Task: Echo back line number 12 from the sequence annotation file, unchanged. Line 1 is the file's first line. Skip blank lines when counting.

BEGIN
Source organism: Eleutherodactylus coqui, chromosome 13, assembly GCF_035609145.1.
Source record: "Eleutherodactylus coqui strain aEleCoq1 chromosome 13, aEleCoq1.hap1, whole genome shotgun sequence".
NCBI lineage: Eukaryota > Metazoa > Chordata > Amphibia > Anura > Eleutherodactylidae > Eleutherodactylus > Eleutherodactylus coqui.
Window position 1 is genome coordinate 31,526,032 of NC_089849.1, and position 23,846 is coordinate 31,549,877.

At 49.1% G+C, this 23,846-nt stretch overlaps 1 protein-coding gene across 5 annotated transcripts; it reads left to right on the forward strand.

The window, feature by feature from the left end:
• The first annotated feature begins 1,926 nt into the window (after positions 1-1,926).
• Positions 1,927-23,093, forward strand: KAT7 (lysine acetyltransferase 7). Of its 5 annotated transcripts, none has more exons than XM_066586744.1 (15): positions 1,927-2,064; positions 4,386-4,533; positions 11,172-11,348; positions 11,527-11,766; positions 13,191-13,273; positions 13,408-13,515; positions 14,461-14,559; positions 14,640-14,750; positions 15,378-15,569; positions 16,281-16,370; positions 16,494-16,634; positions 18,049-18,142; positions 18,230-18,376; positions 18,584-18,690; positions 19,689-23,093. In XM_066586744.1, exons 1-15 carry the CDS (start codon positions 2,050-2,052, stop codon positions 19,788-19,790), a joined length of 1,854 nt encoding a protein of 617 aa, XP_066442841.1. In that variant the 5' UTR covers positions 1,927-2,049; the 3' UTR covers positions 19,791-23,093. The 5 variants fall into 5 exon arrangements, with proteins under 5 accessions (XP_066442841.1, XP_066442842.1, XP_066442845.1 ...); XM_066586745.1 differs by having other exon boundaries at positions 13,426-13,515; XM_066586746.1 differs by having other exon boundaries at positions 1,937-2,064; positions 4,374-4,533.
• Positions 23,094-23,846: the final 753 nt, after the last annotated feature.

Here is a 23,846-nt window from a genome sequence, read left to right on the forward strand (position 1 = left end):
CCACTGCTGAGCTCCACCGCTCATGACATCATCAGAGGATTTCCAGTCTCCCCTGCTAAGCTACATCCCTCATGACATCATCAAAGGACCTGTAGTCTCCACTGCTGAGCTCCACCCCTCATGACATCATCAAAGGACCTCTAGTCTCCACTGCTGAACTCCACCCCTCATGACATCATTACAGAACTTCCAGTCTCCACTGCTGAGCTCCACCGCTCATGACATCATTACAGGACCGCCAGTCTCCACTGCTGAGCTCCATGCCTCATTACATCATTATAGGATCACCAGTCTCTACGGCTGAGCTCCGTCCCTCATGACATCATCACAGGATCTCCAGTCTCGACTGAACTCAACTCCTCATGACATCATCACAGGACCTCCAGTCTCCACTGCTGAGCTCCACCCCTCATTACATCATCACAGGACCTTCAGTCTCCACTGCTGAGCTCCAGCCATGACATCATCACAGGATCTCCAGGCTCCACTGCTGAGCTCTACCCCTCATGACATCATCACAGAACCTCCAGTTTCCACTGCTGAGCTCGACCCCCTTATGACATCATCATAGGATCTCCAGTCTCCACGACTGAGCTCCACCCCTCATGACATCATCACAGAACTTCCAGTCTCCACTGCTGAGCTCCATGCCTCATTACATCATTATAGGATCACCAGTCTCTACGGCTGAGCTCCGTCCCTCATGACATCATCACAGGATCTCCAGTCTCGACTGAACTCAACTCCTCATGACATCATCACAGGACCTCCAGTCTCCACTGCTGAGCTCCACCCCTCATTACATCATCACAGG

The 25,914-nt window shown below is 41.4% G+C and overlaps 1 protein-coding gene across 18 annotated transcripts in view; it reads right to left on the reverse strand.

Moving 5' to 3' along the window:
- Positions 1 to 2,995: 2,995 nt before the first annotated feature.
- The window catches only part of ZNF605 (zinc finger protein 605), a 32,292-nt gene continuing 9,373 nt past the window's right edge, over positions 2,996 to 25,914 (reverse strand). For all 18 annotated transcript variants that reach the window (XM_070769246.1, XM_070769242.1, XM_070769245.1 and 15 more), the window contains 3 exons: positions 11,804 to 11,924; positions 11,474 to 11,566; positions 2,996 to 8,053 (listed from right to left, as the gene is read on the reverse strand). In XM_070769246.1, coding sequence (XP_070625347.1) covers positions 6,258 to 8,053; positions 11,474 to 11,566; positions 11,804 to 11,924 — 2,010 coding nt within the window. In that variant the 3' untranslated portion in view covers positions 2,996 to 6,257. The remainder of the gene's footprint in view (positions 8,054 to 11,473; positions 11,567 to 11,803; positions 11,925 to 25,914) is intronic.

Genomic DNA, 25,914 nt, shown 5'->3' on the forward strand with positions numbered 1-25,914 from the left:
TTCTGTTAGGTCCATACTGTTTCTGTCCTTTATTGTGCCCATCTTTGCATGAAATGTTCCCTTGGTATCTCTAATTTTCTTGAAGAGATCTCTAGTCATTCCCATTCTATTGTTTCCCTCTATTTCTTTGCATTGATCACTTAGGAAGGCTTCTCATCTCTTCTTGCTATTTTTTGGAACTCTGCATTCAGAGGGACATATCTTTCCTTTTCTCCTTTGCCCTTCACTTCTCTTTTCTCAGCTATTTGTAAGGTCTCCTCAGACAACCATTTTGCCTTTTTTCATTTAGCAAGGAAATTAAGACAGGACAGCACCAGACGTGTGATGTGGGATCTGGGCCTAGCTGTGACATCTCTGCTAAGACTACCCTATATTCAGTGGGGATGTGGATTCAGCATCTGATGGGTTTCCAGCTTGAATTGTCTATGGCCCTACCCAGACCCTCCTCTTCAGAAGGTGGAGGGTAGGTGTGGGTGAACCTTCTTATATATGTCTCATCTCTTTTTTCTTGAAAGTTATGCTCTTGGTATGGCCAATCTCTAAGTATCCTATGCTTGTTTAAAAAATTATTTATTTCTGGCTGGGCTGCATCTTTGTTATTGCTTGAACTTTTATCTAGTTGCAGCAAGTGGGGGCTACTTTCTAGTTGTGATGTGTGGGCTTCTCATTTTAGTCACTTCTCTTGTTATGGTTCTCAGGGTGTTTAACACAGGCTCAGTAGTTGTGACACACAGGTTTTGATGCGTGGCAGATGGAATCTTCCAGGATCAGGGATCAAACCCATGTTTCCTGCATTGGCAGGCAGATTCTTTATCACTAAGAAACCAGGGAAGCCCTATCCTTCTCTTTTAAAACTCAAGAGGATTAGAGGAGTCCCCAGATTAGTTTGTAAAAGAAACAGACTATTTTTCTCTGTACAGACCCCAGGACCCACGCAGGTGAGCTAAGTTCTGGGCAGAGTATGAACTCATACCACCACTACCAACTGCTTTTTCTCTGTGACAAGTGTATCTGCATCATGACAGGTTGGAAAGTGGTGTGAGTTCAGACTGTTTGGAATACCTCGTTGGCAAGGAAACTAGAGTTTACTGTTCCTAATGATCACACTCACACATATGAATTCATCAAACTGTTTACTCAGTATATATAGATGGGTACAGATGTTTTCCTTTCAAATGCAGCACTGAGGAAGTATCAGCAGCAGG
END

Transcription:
The 25,914-nt window shown below is 41.4% G+C and overlaps 1 protein-coding gene across 18 annotated transcripts in view; it reads right to left on the reverse strand.